“There’s a good movie in there, somewhere”
Written and Directed by: Christopher Nolan
Cast: Fionn Whitehead, Damien Bonnard, Aneurin Barnard, Mark Rylance
Swift shot: This was supposed to be a film about the suffering and enduring spirit of the incredible evacuation at Dunkirk, but instead all of the emotion was sapped out of it and lost in a ridiculous attempt to make a slick non-linear film that was poorly edited, albeit incredibly shot. There is so much left to wonder about Dunkirk, after viewing it, that it becomes annoying and perturbing when you consider this is supposed to be a film about the heroes of Dunkirk. To be quite brutal, this movie ran-aground in the editing.
At the onset, we understand the fate of the some 400,000 British troops surrounded by the enemy and forced to withdraw to the beach at Dunkirk, France. The Germans have used flyers from the sky in a PSYOPS campaign to compel the British to surrender. And we see one group of soldiers who are making an exodus to the beach to form up for evacuation.
What you witness over the next couple of hours is different perspectives of this large-scale evacuation that quite possibly allowed the British to survive the war in entirety. The directors of The Longest Day knew how to handle this, but Nolan put too much of his flair into his movie and ruined it, because there was no concept of character except for Rylance’s stoic seaman.
Now, to fully comprehend this film, you need to understand what the chryons all mean as they briefly appear. You will see “The Mole: One Week”; “Sea: One Day”; “Air: One Hour” – this is Nolan’s only moment to try to explain that there are actually three movies in one as you endure Dunkirk.
One is a story about The Mole, which is just the pier that can handle larger ships, and that story lasts a week, as you watch it play out. One story is about the civilian ship “Moonstone” and her crew’s one day adventure to retrieve survivors of Dunkirk. And finally, another story is about two spitfire pilots who fly into Dunkirk in the span of an hour. Nolan tries to tie them in masterfully, but what he ends up with is a friggin’ mess that essentially looks like shitty editing instead of some kind of savant trick where the audience immediately grasps the concept he’s shooting for.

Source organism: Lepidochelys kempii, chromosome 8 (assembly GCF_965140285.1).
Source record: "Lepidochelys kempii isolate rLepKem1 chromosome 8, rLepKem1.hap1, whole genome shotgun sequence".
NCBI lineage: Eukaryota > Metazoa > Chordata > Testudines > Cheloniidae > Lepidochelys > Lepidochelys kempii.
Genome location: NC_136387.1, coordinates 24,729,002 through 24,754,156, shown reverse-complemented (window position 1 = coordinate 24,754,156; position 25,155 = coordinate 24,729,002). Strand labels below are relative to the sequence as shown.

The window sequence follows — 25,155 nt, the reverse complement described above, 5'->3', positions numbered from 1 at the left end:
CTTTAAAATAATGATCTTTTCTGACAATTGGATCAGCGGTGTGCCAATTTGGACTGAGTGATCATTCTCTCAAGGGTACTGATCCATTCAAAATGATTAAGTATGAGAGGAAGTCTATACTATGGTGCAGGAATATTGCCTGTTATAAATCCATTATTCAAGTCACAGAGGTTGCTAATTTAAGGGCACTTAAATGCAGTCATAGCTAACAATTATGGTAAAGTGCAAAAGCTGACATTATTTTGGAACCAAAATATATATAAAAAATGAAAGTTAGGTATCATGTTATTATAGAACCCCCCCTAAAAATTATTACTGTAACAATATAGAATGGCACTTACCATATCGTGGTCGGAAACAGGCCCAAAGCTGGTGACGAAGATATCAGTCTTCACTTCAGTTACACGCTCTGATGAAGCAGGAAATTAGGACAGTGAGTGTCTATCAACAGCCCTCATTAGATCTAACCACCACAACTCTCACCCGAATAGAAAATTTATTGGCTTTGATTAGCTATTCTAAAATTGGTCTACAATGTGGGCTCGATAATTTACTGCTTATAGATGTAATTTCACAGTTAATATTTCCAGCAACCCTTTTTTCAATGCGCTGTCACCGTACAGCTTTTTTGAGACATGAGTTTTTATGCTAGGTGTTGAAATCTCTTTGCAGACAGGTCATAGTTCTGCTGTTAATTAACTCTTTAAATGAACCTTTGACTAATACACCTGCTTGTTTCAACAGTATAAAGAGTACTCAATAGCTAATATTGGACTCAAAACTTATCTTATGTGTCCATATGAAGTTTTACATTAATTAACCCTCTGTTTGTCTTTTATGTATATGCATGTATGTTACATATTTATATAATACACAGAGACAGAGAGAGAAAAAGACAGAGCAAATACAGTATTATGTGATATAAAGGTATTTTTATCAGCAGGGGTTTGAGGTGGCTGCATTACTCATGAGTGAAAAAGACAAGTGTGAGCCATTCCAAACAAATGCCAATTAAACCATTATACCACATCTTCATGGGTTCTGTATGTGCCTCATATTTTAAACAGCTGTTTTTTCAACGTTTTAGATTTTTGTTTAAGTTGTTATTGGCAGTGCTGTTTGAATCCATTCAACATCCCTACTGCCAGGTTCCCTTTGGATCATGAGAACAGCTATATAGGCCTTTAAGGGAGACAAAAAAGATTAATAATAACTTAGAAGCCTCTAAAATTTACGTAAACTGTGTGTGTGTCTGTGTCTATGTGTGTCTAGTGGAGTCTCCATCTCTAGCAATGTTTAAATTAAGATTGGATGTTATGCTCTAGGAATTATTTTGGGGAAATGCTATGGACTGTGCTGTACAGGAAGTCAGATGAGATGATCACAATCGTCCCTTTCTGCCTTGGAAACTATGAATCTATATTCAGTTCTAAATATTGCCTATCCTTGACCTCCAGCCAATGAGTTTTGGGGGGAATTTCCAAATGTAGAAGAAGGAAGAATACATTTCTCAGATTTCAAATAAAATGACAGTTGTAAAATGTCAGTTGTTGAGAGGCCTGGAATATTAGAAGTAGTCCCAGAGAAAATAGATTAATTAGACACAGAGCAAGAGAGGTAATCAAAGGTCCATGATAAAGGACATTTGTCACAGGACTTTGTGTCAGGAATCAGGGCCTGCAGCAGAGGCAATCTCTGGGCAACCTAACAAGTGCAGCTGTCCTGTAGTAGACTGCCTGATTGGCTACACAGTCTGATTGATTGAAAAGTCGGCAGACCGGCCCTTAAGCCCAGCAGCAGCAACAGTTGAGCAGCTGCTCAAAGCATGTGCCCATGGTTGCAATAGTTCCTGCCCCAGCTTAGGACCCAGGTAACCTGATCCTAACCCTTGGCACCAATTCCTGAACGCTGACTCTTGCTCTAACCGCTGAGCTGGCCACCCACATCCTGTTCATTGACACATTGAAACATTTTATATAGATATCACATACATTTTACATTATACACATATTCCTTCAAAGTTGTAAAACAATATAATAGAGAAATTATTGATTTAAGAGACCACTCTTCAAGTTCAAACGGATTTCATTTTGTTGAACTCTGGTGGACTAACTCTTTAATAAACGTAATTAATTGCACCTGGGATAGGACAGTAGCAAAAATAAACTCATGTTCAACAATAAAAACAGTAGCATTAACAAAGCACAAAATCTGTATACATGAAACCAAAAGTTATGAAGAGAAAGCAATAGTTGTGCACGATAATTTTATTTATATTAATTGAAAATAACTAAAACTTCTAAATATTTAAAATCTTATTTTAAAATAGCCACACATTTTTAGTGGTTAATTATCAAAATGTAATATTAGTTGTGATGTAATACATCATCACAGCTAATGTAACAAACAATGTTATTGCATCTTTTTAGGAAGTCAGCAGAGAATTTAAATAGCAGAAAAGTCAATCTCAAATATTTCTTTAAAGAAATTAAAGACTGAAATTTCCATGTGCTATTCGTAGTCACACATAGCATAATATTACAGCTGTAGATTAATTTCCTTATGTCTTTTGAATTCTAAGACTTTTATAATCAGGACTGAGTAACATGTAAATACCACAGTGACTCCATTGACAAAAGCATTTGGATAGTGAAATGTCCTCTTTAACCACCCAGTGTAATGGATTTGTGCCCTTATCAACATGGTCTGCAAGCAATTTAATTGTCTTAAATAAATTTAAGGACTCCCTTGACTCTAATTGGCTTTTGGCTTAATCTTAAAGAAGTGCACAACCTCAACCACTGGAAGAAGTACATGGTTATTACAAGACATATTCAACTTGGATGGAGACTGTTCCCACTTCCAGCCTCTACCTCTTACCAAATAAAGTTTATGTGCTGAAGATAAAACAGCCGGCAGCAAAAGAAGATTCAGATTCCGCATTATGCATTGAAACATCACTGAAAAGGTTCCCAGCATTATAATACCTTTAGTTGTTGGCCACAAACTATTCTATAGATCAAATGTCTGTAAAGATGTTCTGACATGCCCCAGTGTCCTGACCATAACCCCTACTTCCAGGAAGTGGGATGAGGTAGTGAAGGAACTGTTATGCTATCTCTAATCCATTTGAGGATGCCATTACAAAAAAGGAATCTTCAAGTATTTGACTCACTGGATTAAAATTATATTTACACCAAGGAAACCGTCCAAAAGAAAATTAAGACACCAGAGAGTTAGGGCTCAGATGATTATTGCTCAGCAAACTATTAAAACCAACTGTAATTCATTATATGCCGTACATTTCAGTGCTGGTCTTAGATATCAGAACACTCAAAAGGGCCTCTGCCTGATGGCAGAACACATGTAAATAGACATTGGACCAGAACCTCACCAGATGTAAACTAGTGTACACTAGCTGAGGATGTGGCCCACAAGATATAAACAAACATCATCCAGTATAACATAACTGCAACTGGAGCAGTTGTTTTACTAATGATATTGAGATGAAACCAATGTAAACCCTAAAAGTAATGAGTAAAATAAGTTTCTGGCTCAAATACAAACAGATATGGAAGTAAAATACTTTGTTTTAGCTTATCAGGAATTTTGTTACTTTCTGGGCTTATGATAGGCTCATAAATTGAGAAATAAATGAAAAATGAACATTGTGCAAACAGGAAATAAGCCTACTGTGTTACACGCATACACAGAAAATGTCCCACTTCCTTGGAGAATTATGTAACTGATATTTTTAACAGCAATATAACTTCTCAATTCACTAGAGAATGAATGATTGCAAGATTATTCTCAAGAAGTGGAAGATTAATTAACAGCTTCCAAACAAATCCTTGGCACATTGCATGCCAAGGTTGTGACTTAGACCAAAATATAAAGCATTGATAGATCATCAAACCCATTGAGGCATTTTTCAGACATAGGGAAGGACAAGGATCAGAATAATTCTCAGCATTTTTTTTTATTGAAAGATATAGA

After you are done watching the film, I counted at least four times that we see the same ship sink, and that turned out to be the only solid point of reference I could use to piece together which story was which. There were moments when you’d see the film jump from night to day, back to night, then a different point of view, a different sequence would be joined, and you didn’t have time to figure out what the hell was happening. By the time you had it figured out, you were now on another scene with characters that are never named and barely, if ever, speak. The dialog was almost non-existent!
There’s this one moment in the film that is supposed to be filled with emotion, as BAFTA Award winner Kenneth Branagh has a great scene, but it is so diluted by the jumping around nonsense that it ends up like a watered down turd, floating adrift in apathy.
People were only emotional at these scenes, because they were essentially told to be, like when you go to a show’s taping and they hold up Applause signs. It was like, hey, here’s master thespian Branagh acting his ass off, this scene is supposed to be powerful, but you have no idea what is happening anyway, so, yea, just get choked up.
For the record, I didn’t get choked up once watching Dunkirk. That’s a bad sign, because I have a serious soft spot for World War II movies and the men and women who fought in the war. The only people I felt bad for after screening Dunkirk were the people being lied to that this was an exceptional film. It was mediocre story-telling.
The film is almost void of emotion and exposition, I mean, what’s that? Cillian Murphy joins the film at one point, and you are left so confused as to where he was on the beach, you just don’t even care anymore. And, that’s supposed to be the point of the film, I thought, anyway, caring about the plight of these poor souls whose only victory was survival!
I am hoping there are other films about Dunkirk out there. When I first heard Nolan was making a World-War II film, I was excited. I had no idea he was going to so completely shit the bed though. All he would have needed to do is give a little more exposition and have more solid points of reference and he could have had an actual brilliant non-linear, layered masterpiece. Instead, in the end, all Dunkirk did, was survive. And don’t get me started on the music, another complete miss. At one point I turned to my friend and said, “Well, that’s annoying as hell.”
It wasn’t a god-awful film, though. There were moments I liked.
The spitfire sequences were incredible, hearing the rattling, the attention to detail was amazing throughout the film, the fighters and bombers and ships and uniforms. The sinking sequences and the gun-shots were all technically remarkable, but when you have no idea who these people are, or what ship they are on, or well, anything, you end up losing a lot of the emotion! Like with Cillian Murphy, as I said at the beginning, the cinematography was impeccable, without equal, maybe, but much like a science fiction film with great effects, if the story is bad, the film will be bad overall.
I am sure you will find Nolan worshipers who think that I am just too dumb to comprehend his greatness. Bullshit, I was able to piece everything together, and it still sucked. As my buddy said, there was a good movie in there, somewhere – but, it’s a shame we didn’t see one, and we had three opportunities, by land, by sea, and by air.